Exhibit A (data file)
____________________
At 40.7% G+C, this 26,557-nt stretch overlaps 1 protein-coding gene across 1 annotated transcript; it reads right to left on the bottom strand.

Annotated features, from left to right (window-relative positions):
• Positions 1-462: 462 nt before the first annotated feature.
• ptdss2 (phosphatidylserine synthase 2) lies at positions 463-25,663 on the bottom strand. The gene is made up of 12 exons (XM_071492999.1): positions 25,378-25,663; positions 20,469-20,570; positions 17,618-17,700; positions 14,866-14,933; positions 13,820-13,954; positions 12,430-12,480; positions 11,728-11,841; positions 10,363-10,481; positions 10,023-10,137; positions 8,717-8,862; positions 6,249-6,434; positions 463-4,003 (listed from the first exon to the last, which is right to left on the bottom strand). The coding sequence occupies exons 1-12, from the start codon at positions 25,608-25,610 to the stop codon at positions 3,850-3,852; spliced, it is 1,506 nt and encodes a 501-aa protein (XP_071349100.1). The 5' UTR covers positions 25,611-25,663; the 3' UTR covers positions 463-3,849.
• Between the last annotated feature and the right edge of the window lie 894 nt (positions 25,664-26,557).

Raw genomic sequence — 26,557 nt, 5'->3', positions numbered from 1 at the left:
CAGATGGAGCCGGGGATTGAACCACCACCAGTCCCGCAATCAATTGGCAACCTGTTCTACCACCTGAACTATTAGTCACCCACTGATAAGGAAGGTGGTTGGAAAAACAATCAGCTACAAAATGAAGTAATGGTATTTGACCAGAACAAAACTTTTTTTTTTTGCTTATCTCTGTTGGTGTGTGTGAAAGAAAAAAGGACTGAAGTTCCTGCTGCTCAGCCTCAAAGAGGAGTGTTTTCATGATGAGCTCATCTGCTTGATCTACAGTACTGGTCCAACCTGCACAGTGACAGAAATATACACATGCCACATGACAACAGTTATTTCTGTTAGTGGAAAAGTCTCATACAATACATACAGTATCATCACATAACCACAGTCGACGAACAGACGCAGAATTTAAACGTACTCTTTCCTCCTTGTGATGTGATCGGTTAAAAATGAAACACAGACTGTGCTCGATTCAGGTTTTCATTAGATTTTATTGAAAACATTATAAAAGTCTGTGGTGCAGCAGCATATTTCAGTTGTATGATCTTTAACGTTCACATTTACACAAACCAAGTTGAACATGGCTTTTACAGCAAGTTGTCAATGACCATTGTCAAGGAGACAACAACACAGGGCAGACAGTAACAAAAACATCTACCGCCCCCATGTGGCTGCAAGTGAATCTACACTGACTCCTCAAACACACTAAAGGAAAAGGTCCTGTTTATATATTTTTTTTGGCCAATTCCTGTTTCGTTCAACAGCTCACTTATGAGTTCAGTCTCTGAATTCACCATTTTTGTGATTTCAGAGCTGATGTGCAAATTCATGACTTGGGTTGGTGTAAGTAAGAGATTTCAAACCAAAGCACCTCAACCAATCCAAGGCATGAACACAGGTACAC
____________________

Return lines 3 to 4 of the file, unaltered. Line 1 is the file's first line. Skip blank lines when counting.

• Positions 1-462: 462 nt before the first annotated feature.
• ptdss2 (phosphatidylserine synthase 2) lies at positions 463-25,663 on the bottom strand. The gene is made up of 12 exons (XM_071492999.1): positions 25,378-25,663; positions 20,469-20,570; positions 17,618-17,700; positions 14,866-14,933; positions 13,820-13,954; positions 12,430-12,480; positions 11,728-11,841; positions 10,363-10,481; positions 10,023-10,137; positions 8,717-8,862; positions 6,249-6,434; positions 463-4,003 (listed from the first exon to the last, which is right to left on the bottom strand). The coding sequence occupies exons 1-12, from the start codon at positions 25,608-25,610 to the stop codon at positions 3,850-3,852; spliced, it is 1,506 nt and encodes a 501-aa protein (XP_071349100.1). The 5' UTR covers positions 25,611-25,663; the 3' UTR covers positions 463-3,849.